73 per cent onion procured last year rotted in Madhya Pradesh

By Times Of India on 30 Jul 2017 | read
BHOPAL: Of the 10.4 lakh quintal onion procured last year, a whopping 73% - 7.6 lakh quintal - was rotten and could not be sold. To add to this, the state government spent Rs 2.88 crore to destroy these rotten onions.

This shocker was revealed in a written reply by the government to Congress MLA Shailendra Patel's question in assembly. If that was last year's experience, it puts a question mark on onion procurement this year, where pictures of mounds of rotting onions being shoved into trenches by earth-moving machines or dumped by highways have gone viral.

Patel, the MLA from Icchawar, said: "I wanted to know the truth behind onion procurement and was shocked by the reply. It clearly reflects that the entire exercise of onion procurement. was to benefit traders and middlemen in the name of farmers," he said.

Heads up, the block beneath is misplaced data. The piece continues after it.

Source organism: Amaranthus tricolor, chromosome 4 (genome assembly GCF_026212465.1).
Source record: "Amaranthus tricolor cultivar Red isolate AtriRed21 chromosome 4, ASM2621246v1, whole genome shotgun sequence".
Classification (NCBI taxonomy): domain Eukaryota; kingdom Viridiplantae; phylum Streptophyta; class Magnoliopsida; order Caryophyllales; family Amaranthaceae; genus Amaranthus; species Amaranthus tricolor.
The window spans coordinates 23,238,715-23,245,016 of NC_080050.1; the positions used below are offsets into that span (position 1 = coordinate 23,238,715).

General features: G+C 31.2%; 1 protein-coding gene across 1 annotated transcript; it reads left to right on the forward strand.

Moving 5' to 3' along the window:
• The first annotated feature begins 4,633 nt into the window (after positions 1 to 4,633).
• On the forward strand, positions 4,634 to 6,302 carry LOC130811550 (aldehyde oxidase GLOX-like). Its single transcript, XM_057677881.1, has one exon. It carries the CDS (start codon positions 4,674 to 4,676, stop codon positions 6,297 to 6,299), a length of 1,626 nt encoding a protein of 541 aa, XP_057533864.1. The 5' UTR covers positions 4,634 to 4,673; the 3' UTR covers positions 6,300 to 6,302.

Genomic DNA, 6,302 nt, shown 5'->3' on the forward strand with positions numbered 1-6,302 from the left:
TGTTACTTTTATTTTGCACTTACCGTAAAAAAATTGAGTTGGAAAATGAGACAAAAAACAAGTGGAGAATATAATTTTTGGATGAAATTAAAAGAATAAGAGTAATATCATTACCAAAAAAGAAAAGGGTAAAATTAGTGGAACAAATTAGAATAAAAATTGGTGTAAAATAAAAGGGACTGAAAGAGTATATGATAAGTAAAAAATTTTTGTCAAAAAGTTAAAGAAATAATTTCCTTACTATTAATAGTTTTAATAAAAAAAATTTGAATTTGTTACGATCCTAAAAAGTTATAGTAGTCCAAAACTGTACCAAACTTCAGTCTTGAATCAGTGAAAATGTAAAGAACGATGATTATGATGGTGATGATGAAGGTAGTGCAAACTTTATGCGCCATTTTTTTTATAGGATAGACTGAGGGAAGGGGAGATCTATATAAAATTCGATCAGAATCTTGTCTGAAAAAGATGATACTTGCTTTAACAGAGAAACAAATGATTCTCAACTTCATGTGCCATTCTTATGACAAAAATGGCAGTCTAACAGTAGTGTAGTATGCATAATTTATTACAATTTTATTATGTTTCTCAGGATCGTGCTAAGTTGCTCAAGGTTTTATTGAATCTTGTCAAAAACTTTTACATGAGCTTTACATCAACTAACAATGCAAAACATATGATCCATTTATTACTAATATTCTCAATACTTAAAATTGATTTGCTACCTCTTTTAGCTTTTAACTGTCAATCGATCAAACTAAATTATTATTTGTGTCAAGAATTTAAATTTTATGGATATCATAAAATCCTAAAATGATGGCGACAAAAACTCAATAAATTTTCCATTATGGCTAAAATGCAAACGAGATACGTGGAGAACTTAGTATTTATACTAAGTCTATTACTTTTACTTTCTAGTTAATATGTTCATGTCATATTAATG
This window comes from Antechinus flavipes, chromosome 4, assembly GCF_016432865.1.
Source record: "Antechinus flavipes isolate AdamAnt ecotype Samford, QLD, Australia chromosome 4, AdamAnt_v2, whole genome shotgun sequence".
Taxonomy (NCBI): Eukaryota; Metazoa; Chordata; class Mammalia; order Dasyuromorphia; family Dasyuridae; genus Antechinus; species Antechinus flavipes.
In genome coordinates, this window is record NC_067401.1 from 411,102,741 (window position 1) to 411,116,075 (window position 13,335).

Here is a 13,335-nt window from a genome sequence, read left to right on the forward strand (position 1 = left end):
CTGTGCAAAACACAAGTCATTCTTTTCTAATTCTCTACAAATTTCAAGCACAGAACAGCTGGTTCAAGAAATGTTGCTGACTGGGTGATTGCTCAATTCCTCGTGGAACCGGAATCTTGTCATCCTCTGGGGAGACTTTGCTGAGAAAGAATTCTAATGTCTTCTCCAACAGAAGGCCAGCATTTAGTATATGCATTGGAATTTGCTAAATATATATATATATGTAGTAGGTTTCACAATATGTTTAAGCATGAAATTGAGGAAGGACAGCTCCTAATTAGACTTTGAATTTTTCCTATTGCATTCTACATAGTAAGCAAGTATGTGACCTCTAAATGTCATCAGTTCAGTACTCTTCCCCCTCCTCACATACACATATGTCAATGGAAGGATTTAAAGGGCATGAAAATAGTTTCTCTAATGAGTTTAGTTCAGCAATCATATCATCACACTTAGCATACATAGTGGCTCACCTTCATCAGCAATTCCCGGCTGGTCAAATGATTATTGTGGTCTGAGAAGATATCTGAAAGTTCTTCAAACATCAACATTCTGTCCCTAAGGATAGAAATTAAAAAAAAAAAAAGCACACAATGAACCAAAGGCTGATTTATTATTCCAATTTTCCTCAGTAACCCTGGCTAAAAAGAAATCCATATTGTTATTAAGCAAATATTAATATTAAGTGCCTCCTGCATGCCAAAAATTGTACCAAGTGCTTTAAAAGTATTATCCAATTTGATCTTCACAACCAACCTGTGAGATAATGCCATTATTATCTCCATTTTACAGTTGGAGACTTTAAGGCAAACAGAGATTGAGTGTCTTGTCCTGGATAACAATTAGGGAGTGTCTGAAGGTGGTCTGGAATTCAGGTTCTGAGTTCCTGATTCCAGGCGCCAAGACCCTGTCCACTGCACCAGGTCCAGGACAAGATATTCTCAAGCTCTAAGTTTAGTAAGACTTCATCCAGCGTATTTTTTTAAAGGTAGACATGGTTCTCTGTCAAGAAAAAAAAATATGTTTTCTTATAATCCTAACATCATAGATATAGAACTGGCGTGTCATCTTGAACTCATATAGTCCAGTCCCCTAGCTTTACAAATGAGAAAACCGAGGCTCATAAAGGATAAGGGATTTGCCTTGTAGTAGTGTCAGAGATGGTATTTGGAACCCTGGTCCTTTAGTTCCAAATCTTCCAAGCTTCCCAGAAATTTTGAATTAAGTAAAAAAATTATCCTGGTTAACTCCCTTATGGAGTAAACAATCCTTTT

With onion prices crashing to Re 1/kg last year, farmers were left with no option but to sell their produce at throwaway prices. When farmer resentment grew, the government stepped in and amid media glare announced in June that it would buy onions from farmers at Rs 6/kg. The initiative got overwhelming response from farmers, who queued up at the 64 procurement centres across MP.

The government bought 10.4 lakh quintal onion for Rs 109 crore but three quarters of it got spoiled, says co-operatives minister Vishwas Sarang's reply. Giving a break-up of the expenses, he said Rs 62 crore was spent on payments to farmers, and Rs 47 crore on "other expenses", which included maintenance of rotten onions (Rs 2.88 crore) and payment of interest against the amount used for onion procurement (Rs 40 lakh). "It would have been better if farmers were provided monetary assistance instead. Only 42 per cent of the Rs 109 crore was payment to farmers. The rest was spent on storage, transportation etc. Why didn't the government learn lessons from last year and start procurement in early May instead of waiting for monsoon.